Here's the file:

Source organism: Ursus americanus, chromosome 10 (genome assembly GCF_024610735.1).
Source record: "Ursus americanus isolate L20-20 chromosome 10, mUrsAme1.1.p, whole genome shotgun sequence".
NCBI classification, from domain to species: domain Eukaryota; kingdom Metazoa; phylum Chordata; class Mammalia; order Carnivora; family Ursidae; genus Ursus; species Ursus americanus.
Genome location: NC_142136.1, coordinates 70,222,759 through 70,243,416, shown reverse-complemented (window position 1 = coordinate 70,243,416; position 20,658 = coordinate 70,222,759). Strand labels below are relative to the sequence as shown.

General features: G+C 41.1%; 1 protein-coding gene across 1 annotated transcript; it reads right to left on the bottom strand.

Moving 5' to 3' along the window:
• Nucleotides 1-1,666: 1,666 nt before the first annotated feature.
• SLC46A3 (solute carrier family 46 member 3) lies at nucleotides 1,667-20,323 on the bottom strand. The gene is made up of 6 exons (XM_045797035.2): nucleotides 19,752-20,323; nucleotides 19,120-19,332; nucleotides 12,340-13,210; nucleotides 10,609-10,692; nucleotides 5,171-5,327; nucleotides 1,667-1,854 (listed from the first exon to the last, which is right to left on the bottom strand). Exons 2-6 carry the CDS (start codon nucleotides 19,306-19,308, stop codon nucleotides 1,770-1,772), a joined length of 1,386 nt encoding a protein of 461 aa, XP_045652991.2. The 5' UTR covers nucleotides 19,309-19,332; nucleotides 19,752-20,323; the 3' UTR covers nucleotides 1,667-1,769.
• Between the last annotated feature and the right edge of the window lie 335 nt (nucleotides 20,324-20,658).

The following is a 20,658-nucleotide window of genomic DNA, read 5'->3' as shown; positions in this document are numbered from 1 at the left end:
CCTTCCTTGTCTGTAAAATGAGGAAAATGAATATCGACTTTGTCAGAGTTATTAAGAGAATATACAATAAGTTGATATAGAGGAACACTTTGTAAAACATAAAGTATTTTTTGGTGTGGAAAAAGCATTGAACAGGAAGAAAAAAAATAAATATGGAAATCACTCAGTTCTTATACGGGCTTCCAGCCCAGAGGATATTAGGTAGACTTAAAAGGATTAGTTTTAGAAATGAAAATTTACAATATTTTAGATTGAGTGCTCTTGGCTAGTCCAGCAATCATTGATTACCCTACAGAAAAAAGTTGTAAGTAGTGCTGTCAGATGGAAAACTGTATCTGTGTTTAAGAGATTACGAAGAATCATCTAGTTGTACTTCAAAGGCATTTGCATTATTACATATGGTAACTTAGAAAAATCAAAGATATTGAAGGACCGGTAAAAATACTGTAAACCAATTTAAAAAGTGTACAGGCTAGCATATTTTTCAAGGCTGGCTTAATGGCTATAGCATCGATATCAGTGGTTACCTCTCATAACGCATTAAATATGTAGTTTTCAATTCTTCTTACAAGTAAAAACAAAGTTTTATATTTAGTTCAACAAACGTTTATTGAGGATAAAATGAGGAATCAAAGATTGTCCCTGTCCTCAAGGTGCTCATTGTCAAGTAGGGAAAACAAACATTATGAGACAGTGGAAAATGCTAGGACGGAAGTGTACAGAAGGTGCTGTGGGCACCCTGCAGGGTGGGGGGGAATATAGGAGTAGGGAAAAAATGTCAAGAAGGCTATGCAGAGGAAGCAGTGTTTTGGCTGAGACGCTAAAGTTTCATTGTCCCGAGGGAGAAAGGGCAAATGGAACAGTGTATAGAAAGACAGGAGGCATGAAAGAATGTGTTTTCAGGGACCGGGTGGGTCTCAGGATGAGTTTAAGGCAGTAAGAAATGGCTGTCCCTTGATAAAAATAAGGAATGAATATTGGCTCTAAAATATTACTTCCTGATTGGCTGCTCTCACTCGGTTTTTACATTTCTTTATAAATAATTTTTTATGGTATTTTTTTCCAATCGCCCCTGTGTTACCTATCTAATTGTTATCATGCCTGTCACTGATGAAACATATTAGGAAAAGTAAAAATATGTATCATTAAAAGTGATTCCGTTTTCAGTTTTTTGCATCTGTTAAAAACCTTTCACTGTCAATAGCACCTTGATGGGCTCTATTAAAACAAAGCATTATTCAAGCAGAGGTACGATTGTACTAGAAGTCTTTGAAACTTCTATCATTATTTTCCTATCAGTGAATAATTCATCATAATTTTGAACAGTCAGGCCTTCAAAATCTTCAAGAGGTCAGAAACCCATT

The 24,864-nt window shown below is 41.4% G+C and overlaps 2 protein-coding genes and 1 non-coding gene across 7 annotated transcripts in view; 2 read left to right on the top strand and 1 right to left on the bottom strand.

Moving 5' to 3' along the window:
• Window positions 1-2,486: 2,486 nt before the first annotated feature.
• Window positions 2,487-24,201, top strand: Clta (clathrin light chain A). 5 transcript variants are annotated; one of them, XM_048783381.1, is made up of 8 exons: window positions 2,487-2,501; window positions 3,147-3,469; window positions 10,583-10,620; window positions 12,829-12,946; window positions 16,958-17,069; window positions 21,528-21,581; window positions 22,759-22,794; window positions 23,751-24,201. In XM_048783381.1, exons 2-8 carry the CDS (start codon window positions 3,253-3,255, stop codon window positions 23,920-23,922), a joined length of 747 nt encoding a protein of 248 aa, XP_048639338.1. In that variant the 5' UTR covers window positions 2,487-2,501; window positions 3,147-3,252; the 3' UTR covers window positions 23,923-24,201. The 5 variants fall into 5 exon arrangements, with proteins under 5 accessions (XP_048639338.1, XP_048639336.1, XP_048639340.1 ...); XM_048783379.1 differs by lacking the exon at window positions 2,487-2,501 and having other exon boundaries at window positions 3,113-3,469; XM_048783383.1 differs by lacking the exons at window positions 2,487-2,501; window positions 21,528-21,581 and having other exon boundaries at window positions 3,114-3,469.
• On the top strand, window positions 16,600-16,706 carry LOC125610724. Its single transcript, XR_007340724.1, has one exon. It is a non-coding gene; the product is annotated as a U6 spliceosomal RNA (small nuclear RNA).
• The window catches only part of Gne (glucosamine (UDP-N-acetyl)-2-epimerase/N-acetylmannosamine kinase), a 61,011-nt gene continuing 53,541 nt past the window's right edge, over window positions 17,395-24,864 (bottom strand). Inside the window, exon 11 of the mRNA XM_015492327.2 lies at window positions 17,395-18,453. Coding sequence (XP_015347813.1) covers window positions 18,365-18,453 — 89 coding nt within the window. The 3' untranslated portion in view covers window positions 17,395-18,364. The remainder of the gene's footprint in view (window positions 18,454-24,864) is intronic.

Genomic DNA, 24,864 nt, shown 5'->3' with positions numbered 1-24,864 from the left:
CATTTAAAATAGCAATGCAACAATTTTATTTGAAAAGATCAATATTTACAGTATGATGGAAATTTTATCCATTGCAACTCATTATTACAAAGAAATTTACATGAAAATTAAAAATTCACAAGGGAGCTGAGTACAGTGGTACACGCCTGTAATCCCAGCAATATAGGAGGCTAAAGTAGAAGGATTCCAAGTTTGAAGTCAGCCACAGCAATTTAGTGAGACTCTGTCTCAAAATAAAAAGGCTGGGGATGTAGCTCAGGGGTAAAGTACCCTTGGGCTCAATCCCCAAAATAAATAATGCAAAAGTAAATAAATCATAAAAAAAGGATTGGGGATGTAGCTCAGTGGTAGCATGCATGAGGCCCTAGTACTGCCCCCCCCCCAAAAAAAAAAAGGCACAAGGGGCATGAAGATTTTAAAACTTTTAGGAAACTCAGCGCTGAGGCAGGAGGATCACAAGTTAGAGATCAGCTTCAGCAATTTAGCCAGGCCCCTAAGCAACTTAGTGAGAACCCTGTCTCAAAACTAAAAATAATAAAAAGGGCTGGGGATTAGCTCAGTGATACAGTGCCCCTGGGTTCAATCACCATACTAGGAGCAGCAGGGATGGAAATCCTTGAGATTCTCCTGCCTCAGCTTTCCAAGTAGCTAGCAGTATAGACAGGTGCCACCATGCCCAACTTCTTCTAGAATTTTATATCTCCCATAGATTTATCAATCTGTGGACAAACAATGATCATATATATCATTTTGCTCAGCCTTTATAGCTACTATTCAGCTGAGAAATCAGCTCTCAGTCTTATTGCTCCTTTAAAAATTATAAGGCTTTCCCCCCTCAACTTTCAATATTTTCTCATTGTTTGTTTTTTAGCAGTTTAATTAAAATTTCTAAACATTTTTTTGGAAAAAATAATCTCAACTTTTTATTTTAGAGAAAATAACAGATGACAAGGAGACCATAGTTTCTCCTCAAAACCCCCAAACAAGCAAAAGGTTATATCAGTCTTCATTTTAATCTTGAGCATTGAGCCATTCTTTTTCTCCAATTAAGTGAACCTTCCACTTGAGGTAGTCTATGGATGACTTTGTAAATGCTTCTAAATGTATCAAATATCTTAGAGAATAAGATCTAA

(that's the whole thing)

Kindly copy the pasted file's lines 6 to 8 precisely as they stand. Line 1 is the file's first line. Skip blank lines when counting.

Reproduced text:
Moving 5' to 3' along the window:
• Nucleotides 1-1,666: 1,666 nt before the first annotated feature.
• SLC46A3 (solute carrier family 46 member 3) lies at nucleotides 1,667-20,323 on the bottom strand. The gene is made up of 6 exons (XM_045797035.2): nucleotides 19,752-20,323; nucleotides 19,120-19,332; nucleotides 12,340-13,210; nucleotides 10,609-10,692; nucleotides 5,171-5,327; nucleotides 1,667-1,854 (listed from the first exon to the last, which is right to left on the bottom strand). Exons 2-6 carry the CDS (start codon nucleotides 19,306-19,308, stop codon nucleotides 1,770-1,772), a joined length of 1,386 nt encoding a protein of 461 aa, XP_045652991.2. The 5' UTR covers nucleotides 19,309-19,332; nucleotides 19,752-20,323; the 3' UTR covers nucleotides 1,667-1,769.